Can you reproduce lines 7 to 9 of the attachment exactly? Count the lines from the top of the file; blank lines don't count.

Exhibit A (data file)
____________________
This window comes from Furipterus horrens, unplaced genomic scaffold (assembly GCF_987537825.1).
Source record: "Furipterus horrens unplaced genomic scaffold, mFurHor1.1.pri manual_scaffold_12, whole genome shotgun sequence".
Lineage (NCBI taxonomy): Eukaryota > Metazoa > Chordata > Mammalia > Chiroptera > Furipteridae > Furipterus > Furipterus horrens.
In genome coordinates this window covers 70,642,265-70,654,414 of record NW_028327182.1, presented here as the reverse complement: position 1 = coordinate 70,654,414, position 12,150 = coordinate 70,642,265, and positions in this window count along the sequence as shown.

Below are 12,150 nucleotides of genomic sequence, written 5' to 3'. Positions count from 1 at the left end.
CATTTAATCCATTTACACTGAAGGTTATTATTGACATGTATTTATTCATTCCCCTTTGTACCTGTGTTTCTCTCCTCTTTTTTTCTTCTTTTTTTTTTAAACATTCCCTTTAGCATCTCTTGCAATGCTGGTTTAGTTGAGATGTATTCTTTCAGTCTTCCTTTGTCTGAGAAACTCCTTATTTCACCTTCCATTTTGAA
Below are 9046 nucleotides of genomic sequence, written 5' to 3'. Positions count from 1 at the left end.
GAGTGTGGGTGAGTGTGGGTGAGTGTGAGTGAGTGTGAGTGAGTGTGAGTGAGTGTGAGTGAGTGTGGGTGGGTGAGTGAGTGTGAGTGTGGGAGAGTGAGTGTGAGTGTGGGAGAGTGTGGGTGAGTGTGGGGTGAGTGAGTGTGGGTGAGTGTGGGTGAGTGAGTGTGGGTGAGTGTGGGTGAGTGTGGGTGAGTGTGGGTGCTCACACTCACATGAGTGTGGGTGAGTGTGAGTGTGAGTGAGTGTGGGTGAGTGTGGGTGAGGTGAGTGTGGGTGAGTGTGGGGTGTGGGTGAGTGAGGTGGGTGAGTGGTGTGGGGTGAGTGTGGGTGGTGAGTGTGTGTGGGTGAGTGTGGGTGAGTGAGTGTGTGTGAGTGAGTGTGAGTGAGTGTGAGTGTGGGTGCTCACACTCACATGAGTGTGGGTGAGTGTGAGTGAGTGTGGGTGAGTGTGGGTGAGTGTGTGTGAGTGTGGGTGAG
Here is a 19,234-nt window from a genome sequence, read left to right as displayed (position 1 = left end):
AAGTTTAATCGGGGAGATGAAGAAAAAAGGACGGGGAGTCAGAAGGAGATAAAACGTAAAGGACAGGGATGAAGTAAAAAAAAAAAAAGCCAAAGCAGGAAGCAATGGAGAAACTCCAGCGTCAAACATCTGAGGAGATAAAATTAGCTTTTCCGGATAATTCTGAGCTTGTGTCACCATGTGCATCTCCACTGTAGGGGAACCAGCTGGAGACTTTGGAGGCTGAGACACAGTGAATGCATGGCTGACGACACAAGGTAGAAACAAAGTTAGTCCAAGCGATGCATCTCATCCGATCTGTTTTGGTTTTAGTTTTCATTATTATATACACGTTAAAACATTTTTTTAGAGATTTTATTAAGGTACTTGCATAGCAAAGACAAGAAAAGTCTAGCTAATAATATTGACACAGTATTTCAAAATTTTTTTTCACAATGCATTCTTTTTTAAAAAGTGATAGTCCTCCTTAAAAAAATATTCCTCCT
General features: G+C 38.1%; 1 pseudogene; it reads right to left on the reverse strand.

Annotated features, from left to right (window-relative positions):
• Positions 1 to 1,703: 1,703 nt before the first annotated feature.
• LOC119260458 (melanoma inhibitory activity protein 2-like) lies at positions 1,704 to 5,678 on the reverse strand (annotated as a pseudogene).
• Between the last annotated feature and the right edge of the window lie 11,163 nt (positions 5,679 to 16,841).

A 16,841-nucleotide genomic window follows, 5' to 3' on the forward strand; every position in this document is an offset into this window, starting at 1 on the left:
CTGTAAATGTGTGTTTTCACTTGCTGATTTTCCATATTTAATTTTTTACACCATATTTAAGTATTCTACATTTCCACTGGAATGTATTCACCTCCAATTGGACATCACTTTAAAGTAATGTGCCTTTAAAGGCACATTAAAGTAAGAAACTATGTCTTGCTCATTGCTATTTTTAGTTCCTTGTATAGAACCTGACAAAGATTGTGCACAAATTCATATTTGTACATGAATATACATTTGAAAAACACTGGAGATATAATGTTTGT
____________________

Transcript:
Below are 9046 nucleotides of genomic sequence, written 5' to 3'. Positions count from 1 at the left end.
GAGTGTGGGTGAGTGTGGGTGAGTGTGAGTGAGTGTGAGTGAGTGTGAGTGAGTGTGAGTGAGTGTGGGTGGGTGAGTGAGTGTGAGTGTGGGAGAGTGAGTGTGAGTGTGGGAGAGTGTGGGTGAGTGTGGGGTGAGTGAGTGTGGGTGAGTGTGGGTGAGTGAGTGTGGGTGAGTGTGGGTGAGTGTGGGTGAGTGTGGGTGCTCACACTCACATGAGTGTGGGTGAGTGTGAGTGTGAGTGAGTGTGGGTGAGTGTGGGTGAGGTGAGTGTGGGTGAGTGTGGGGTGTGGGTGAGTGAGGTGGGTGAGTGGTGTGGGGTGAGTGTGGGTGGTGAGTGTGTGTGGGTGAGTGTGGGTGAGTGAGTGTGTGTGAGTGAGTGTGAGTGAGTGTGAGTGTGGGTGCTCACACTCACATGAGTGTGGGTGAGTGTGAGTGAGTGTGGGTGAGTGTGGGTGAGTGTGTGTGAGTGTGGGTGAG
Here is a 19,234-nt window from a genome sequence, read left to right as displayed (position 1 = left end):